MitchInOakland MitchInOakland | December 14, 2009 1:52 PM

Late last night (Sunday, 11/13), I wrote Jerame the following off-line note, which I now want to open for discussion (with some typos fixed) in light of some of the comments I've received overnight since doing so. I believe this discussion is long overdue, and that while it should be civil, it should not be stifled.

Jerame wrote:

"Since we've had so many other people express similar notions from time to time (and, honestly my experience has been to find these opinions more frequently among older gay men - but not exclusively by any stretch of the imagination) Bil felt the topic should be discussed - he just picked the wrong post and allowed the wrong guy to open that discussion."

One reason I posted my long comment (evolving as I read through the several intertwined discussions) involved an attempt to describe my own personal experience as a maturing gay man, and the repercussions, in that context, of the "T" being added to LGBT.

But no one seems interested in that narrative -- so who is it that truly isn't being heard? No, it's simply not true that gay mens' voices are dominant -- certainly not after most of my peers (and our culture) have died, and with the subsequent dominance of feminist-based queer theory in most discourse about sexual orientation. Heck, even HRC (since the reign of Elizabeth Birch) buys into the "LGBT" formulation -- and needless to say, so does the Religious Right.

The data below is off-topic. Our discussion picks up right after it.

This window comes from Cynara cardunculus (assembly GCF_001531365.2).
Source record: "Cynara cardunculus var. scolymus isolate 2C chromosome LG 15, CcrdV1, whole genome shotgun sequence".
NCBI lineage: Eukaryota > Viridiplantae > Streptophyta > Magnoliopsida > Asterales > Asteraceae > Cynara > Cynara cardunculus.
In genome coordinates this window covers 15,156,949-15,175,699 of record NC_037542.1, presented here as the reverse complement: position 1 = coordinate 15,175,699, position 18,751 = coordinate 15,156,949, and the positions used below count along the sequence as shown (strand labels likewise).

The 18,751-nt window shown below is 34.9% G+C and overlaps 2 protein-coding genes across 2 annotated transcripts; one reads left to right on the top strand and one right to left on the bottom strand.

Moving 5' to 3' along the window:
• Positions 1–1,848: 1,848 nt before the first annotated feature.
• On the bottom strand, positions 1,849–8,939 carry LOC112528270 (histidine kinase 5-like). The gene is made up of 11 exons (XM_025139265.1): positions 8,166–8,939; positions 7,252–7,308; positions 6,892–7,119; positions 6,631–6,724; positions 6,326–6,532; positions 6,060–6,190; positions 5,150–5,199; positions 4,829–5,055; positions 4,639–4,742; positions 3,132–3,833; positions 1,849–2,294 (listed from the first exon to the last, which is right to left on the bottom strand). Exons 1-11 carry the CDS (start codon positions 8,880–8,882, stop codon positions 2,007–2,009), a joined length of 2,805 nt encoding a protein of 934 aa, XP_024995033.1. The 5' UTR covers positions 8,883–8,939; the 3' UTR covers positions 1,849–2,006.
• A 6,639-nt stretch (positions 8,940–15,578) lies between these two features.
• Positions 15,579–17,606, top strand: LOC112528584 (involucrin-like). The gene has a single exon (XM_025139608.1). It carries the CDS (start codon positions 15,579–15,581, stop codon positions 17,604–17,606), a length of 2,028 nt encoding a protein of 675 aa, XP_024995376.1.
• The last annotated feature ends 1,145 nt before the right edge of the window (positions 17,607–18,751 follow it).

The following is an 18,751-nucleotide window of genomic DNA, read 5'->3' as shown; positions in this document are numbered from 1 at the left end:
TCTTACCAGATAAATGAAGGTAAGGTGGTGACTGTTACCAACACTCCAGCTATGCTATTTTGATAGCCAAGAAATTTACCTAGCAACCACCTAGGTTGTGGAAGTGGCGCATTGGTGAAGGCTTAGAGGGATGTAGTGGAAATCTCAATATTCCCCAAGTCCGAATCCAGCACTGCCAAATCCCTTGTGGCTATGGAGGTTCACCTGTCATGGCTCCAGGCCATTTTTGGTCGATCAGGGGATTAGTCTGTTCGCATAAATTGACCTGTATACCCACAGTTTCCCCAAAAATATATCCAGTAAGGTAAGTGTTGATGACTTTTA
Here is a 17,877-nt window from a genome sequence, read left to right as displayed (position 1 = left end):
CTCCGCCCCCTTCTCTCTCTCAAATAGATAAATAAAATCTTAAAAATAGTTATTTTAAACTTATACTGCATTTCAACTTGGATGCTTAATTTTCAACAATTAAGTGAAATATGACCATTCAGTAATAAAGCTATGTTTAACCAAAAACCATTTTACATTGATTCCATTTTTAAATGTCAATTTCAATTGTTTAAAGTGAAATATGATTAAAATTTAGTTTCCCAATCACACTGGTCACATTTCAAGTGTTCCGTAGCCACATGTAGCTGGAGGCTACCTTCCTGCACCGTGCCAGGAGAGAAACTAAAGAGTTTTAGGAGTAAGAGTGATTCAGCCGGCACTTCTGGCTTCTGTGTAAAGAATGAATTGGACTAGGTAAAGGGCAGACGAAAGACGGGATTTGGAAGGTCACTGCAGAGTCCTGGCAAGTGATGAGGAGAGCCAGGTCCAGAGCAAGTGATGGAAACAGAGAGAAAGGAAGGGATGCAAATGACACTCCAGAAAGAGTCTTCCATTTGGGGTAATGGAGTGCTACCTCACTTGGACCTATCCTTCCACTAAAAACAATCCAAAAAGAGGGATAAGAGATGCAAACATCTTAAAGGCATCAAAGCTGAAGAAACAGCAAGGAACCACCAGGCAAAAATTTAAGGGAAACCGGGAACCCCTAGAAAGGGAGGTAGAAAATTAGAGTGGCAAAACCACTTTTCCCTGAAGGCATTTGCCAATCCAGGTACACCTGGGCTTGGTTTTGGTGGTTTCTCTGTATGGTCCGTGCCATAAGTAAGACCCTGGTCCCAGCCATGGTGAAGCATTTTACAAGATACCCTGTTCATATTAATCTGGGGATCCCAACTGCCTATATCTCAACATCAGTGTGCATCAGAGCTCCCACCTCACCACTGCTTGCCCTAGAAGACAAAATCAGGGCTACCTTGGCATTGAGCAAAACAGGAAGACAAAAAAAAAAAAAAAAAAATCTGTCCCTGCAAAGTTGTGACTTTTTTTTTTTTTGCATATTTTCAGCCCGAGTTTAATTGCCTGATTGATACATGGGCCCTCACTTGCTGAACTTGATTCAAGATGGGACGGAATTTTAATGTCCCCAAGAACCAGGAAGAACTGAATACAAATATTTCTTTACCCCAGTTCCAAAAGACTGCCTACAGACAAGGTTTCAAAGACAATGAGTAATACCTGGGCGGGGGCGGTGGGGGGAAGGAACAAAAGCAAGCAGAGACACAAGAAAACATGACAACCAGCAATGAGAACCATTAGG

(As for my characterization of " 'T' as something merely 'being added'"... Yes, I'm aware of the trans presence at Stonewall: don't insult my intelligence, experience, or knowledge of history. Stonewall was an airing-out, the beginning of a process of emancipation that many of us gay men deeply felt would make gay men's affectation of "womanliness," finally, once-and-for-all, an anachronism! Is anyone even aware anymore that such a narrative even exists or ever existed -- and that it's still an inextricable part of gay liberation as experienced by real, live people? Does anyone care [in any but a patronizing way] about why this might be so? Has anyone even asked? And if the answer is that it's not worth asking, then why, pray tell, should it be taken for granted that Judith Butler's or Julia Serano's experience of sexuality or identity is any more valid than mine or that of my peers?)

I support the rights of trans folks to housing, jobs, etc. (and certainly to being free from violent attack), but I bridle at demands for "trans inclusion" when faced with the claim that there's an "unquestionable need for trans people to be included in ENDA: protection FROM gays and lesbians, not protection alongside them."